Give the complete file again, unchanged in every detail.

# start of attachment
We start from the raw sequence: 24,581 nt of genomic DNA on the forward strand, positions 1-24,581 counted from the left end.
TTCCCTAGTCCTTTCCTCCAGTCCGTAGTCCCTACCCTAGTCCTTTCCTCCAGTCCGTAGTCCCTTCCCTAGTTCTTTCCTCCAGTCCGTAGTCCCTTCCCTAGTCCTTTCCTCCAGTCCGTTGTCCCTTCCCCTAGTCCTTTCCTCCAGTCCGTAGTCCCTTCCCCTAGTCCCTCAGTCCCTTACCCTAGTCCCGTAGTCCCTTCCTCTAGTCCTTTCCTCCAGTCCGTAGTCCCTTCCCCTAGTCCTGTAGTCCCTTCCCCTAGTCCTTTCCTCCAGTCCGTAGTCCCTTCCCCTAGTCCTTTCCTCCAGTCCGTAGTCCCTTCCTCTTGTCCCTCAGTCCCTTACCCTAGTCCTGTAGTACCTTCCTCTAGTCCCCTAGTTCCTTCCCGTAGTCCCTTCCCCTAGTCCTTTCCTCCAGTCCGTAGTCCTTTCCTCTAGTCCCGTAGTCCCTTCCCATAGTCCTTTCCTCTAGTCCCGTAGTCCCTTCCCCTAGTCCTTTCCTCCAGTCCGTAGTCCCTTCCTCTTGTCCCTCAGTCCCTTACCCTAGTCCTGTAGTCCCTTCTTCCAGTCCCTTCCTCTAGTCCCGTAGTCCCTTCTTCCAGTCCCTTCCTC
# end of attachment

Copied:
We start from the raw sequence: 24,581 nt of genomic DNA on the forward strand, positions 1-24,581 counted from the left end.
TTCCCTAGTCCTTTCCTCCAGTCCGTAGTCCCTACCCTAGTCCTTTCCTCCAGTCCGTAGTCCCTTCCCTAGTTCTTTCCTCCAGTCCGTAGTCCCTTCCCTAGTCCTTTCCTCCAGTCCGTTGTCCCTTCCCCTAGTCCTTTCCTCCAGTCCGTAGTCCCTTCCCCTAGTCCCTCAGTCCCTTACCCTAGTCCCGTAGTCCCTTCCTCTAGTCCTTTCCTCCAGTCCGTAGTCCCTTCCCCTAGTCCTGTAGTCCCTTCCCCTAGTCCTTTCCTCCAGTCCGTAGTCCCTTCCCCTAGTCCTTTCCTCCAGTCCGTAGTCCCTTCCTCTTGTCCCTCAGTCCCTTACCCTAGTCCTGTAGTACCTTCCTCTAGTCCCCTAGTTCCTTCCCGTAGTCCCTTCCCCTAGTCCTTTCCTCCAGTCCGTAGTCCTTTCCTCTAGTCCCGTAGTCCCTTCCCATAGTCCTTTCCTCTAGTCCCGTAGTCCCTTCCCCTAGTCCTTTCCTCCAGTCCGTAGTCCCTTCCTCTTGTCCCTCAGTCCCTTACCCTAGTCCTGTAGTCCCTTCTTCCAGTCCCTTCCTCTAGTCCCGTAGTCCCTTCTTCCAGTCCCTTCCTC